For this exercise we are to find examples of non-diegetic sounds that have been used in various ways to enhance a film.
Diegetic sound used to convey meaning
In the shootout scene from Road to Perdition, where Sullivan shoots John Rooney and his gang, the audience is aware that this act is extremely difficult for Sullivan; it is effectively a choice between saving his son or saving Rooney. As Rooney and his gang leave the pub and walk to the cars, it is raining heavily and yet you do not hear any of the diegetic sound (rain, footsteps, cars, etc.), instead there is some very slow, soft and sad music playing. This music continues through the scene as Sullivan guns everyone down except Rooney – the audience sees where the bullets hit the gang and them going down, but no sounds of the machine gun. I think this is meant to show that these killings are slightly surreal for Sullivan, this is a necessary evil but not what he came to do – he is after Rooney.
After everyone except Rooney is dead, Sullivan walks up behind him. As Rooney turns and faces him, the music fades and for the first time you hear the sound of the rain. After they talk, Sullivan lifts his gun and fires repeatedly at Sullivan and this time – the audience hears the shots. This is the shooting that is real and pain for Sullivan – this is the part that cannot be wrapped up in music.
Non-diegetic sound that gives clues or cues to action
I think the most classic, memorable non-diegetic sound is the music from Steven Spielberg’s Jaws that was used to indicate that the shark was approaching. This sound is used throughout the film and the audience learns to associate the sound with a build of tension and approaching threat. This sound is so iconic that I have heard young children mimic this sound in a swimming pool to announce some imaginary danger (and they almost certainly have never seen Jaws). I have added a clip below. The non-diegetic sound I am referring to starts at about 1:34.
Sound that’s hard to identify as diegetic or non-diegetic
The opening scene of the film Cold Mountain shows the ‘lull before the storm’ of the 1894 siege of Petersburg. The scene starts off looking fairly calm however, a boy wheels a barrow up to collect something that he then transports elsewhere. There is a male voice that says in a strong southern drawl “This boy’s a long way from home” – it is not clear who says this. It may be a soldier in the scene who is sitting nearby but off screen, in which case the sound is diegetic but it may also be a voice over from someone – it is unclear. The background ‘music’ sounds like a slow sad hum.
Non-diegetic sound used to create atmosphere
In the same film, Cold Mountain, after the Yankees have blown up the trenches and many soldiers have died, the main character emerges from the rubble and sees the photo of his girlfriend burning. A young boy starts to crawl out of the devastation. All the while, there is music and a song in the background and the sentence – ‘I’ve gone to find my own true love’ . This love song played during the devastation of war only serves to remind the viewer of the tragedy of war and how it tears apart the concept of love.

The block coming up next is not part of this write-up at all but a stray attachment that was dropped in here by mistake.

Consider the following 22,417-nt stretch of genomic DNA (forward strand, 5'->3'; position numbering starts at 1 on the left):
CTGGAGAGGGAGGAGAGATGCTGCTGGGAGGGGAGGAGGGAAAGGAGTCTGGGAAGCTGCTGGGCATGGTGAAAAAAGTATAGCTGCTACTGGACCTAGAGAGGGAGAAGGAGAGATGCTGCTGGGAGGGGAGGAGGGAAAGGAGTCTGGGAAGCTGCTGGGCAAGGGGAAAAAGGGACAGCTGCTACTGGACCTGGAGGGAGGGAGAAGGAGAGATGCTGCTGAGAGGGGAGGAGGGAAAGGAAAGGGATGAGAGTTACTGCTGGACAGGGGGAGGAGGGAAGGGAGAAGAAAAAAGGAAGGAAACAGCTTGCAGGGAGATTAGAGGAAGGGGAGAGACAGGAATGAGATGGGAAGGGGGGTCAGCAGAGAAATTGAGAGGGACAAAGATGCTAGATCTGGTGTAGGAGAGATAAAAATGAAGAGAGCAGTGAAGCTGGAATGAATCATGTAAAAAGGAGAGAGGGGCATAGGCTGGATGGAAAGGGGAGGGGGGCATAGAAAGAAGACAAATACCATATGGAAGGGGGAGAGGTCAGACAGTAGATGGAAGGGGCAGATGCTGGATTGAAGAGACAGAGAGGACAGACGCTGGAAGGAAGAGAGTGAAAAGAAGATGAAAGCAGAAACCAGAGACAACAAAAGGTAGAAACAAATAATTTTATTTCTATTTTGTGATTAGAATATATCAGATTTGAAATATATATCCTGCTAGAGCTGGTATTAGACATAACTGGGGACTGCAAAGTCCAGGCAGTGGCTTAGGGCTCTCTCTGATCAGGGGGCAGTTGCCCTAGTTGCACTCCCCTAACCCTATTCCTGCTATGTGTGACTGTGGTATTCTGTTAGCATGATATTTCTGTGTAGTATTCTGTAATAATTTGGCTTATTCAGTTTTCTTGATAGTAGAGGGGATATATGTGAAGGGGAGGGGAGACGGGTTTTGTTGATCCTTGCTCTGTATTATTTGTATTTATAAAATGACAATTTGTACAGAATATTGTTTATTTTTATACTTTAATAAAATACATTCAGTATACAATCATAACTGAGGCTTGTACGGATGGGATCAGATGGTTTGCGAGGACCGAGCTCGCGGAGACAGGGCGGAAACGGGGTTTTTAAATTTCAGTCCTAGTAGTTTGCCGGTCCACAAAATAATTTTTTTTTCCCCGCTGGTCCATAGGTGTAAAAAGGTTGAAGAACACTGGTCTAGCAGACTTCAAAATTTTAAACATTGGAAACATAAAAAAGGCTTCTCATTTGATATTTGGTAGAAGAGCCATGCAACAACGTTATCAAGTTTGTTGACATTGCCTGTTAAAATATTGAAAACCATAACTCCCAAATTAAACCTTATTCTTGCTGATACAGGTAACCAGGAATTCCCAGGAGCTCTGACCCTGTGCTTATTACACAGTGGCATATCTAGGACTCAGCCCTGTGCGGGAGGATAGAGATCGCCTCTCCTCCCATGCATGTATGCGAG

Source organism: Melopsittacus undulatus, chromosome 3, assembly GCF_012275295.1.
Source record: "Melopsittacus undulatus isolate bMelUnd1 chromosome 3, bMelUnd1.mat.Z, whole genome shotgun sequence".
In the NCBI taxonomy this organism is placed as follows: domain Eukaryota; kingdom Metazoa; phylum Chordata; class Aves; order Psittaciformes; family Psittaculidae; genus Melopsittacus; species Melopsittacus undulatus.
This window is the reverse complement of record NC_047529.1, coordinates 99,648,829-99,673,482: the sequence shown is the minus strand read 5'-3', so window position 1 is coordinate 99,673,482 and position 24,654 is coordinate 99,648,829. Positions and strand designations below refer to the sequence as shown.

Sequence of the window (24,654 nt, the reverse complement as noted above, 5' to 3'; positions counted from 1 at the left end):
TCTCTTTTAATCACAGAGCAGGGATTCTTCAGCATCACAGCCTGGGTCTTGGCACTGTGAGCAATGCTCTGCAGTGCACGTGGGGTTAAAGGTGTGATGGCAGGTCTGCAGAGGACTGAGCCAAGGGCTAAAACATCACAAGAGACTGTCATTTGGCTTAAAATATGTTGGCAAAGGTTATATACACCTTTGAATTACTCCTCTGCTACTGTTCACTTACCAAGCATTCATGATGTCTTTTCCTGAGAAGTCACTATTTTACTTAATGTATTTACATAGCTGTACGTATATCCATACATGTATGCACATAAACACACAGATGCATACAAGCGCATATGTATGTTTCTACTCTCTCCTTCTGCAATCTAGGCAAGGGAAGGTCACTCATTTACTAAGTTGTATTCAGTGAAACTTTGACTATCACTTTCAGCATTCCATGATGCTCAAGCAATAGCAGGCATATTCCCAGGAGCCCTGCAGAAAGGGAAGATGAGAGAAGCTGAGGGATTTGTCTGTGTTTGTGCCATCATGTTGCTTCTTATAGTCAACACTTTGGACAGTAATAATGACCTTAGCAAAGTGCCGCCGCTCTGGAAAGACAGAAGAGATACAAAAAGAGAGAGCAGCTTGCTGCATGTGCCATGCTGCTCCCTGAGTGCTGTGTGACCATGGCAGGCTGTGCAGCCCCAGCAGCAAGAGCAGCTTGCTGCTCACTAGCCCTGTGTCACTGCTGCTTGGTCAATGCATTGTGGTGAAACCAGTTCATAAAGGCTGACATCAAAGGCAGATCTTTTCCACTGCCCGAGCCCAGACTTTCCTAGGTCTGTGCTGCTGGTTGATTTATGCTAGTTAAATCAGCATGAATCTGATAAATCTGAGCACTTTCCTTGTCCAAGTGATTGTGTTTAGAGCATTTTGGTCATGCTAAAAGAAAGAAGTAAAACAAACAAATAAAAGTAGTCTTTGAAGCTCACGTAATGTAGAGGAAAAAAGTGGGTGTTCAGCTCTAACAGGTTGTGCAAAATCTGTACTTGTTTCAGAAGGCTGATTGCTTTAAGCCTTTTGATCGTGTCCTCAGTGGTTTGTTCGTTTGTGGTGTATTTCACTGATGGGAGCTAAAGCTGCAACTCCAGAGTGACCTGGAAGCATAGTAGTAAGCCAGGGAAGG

Non-diegetic sound used to create tension
The shower scene from Alfred Hitchcock’s Pyscho is used to illustrate so many techniques in movie making – with it being one of the most quotes examples of the Kuleshov Effect and how viewers believe that they have seen the woman in the shower being stabbed when in fact that is never shown. However, this scene is also a great example of the use of diegetic and then non-diegetic sound to create unbearable tension. At the start the sound is all diegetic; the shower curtain being pulled and the water from the shower – this ‘silence’ plus the shadows through the shower curtain build the tension however as the shower is pulled back, the most awful, high-pitched repetitive sound is added – it is piercing and adds significantly to the audience experience of the horror that is happening in the shower.
Intentionally confusing diegetic and non-diegetic sound
The OCA work book for this course references Mel Brook’s Blazing Saddles as an example of intentionally leading the viewer to think that they are listening to non-diegetic sound i.e. the music score, however they soon realize that the music is diegetic as the rider approaches a rather bizarre band out in the desert playing. A highly amusing scene.
Exaggerated diegetic sounds with non-diegetic sound
In the next clip, from Hot Fuzz, there is a very confusing arrangement of sound that all serve to heighten the tension in the scene. The police officer standing on the platform needs to meet with someone at 15h00 however he is stuck presenting tombola prizes at the local village fete. As the tombola starts turning, he looks up at the church clock – the sound could be either thunder (although it looks clear) preempting the tragedy to come, an exaggerated ticking of the church clock or it could be the tombola.
As the scene continues, the non-diegetic sound of ‘evil’, something like an exhalation of breath is introduced as the murderer reaches the church roof. The tempo of scene is then increased with the introduction of music that at first sounds like Karl Orff’s Carmina Burana (it isn’t Carmina Burana but I don’t know what it is).